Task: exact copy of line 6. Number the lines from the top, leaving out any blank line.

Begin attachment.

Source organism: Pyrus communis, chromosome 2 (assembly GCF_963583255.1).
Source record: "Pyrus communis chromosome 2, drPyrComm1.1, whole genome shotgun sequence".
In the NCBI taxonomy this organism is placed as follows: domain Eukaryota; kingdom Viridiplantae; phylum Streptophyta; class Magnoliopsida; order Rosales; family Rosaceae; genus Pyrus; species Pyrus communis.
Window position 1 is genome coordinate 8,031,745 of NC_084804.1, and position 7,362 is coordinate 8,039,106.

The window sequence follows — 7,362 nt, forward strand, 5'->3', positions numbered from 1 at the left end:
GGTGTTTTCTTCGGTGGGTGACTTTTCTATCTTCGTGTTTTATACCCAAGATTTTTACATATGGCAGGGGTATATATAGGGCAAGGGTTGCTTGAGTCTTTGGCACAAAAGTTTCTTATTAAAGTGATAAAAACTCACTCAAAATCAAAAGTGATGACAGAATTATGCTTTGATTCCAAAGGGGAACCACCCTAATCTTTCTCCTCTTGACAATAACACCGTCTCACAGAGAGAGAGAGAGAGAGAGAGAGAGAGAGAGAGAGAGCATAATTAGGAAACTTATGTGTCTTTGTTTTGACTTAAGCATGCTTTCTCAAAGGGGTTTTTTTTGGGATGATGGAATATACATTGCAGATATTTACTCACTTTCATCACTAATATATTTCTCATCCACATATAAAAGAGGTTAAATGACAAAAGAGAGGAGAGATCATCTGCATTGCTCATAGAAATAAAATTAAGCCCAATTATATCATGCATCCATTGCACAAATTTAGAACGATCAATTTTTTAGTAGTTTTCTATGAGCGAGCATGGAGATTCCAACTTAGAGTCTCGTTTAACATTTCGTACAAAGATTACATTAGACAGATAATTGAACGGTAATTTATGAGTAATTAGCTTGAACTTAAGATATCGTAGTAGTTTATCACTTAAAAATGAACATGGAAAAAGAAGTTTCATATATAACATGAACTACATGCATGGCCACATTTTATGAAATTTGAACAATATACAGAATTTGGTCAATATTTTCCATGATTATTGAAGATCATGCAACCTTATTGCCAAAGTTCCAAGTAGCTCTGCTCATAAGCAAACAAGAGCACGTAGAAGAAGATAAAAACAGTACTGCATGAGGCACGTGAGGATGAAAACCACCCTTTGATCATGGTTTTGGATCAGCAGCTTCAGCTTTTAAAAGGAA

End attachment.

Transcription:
GGTGTTTTCTTCGGTGGGTGACTTTTCTATCTTCGTGTTTTATACCCAAGATTTTTACATATGGCAGGGGTATATATAGGGCAAGGGTTGCTTGAGTCTTTGGCACAAAAGTTTCTTATTAAAGTGATAAAAACTCACTCAAAATCAAAAGTGATGACAGAATTATGCTTTGATTCCAAAGGGGAACCACCCTAATCTTTCTCCTCTTGACAATAACACCGTCTCACAGAGAGAGAGAGAGAGAGAGAGAGAGAGAGAGAGAGAGCATAATTAGGAAACTTATGTGTCTTTGTTTTGACTTAAGCATGCTTTCTCAAAGGGGTTTTTTTTGGGATGATGGAATATACATTGCAGATATTTACTCACTTTCATCACTAATATATTTCTCATCCACATATAAAAGAGGTTAAATGACAAAAGAGAGGAGAGATCATCTGCATTGCTCATAGAAATAAAATTAAGCCCAATTATATCATGCATCCATTGCACAAATTTAGAACGATCAATTTTTTAGTAGTTTTCTATGAGCGAGCATGGAGATTCCAACTTAGAGTCTCGTTTAACATTTCGTACAAAGATTACATTAGACAGATAATTGAACGGTAATTTATGAGTAATTAGCTTGAACTTAAGATATCGTAGTAGTTTATCACTTAAAAATGAACATGGAAAAAGAAGTTTCATATATAACATGAACTACATGCATGGCCACATTTTATGAAATTTGAACAATATACAGAATTTGGTCAATATTTTCCATGATTATTGAAGATCATGCAACCTTATTGCCAAAGTTCCAAGTAGCTCTGCTCATAAGCAAACAAGAGCACGTAGAAGAAGATAAAAACAGTACTGCATGAGGCACGTGAGGATGAAAACCACCCTTTGATCATGGTTTTGGATCAGCAGCTTCAGCTTTTAAAAGGAA